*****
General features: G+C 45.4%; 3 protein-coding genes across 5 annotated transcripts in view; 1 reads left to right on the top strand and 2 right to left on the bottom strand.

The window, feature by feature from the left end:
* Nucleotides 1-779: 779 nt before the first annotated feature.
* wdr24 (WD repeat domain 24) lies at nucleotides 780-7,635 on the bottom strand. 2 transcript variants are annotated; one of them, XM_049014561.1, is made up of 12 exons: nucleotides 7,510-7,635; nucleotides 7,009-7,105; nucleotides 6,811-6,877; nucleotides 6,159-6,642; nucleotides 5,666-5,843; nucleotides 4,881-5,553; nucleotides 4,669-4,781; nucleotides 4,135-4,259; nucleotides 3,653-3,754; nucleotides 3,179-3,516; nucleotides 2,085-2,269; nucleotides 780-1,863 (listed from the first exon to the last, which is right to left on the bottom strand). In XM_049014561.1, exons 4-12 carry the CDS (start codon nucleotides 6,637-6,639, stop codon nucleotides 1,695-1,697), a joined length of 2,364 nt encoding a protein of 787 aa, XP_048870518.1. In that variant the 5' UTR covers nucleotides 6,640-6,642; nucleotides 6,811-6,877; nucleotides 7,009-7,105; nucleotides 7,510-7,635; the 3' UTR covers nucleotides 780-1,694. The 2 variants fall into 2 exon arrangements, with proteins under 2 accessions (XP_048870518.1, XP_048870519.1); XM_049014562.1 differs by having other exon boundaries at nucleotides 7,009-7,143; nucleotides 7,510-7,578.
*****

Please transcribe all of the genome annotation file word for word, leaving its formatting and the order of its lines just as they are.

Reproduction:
General features: G+C 45.4%; 3 protein-coding genes across 5 annotated transcripts in view; 1 reads left to right on the top strand and 2 right to left on the bottom strand.

The window, feature by feature from the left end:
* Nucleotides 1-779: 779 nt before the first annotated feature.
* wdr24 (WD repeat domain 24) lies at nucleotides 780-7,635 on the bottom strand. 2 transcript variants are annotated; one of them, XM_049014561.1, is made up of 12 exons: nucleotides 7,510-7,635; nucleotides 7,009-7,105; nucleotides 6,811-6,877; nucleotides 6,159-6,642; nucleotides 5,666-5,843; nucleotides 4,881-5,553; nucleotides 4,669-4,781; nucleotides 4,135-4,259; nucleotides 3,653-3,754; nucleotides 3,179-3,516; nucleotides 2,085-2,269; nucleotides 780-1,863 (listed from the first exon to the last, which is right to left on the bottom strand). In XM_049014561.1, exons 4-12 carry the CDS (start codon nucleotides 6,637-6,639, stop codon nucleotides 1,695-1,697), a joined length of 2,364 nt encoding a protein of 787 aa, XP_048870518.1. In that variant the 5' UTR covers nucleotides 6,640-6,642; nucleotides 6,811-6,877; nucleotides 7,009-7,105; nucleotides 7,510-7,635; the 3' UTR covers nucleotides 780-1,694. The 2 variants fall into 2 exon arrangements, with proteins under 2 accessions (XP_048870518.1, XP_048870519.1); XM_049014562.1 differs by having other exon boundaries at nucleotides 7,009-7,143; nucleotides 7,510-7,578.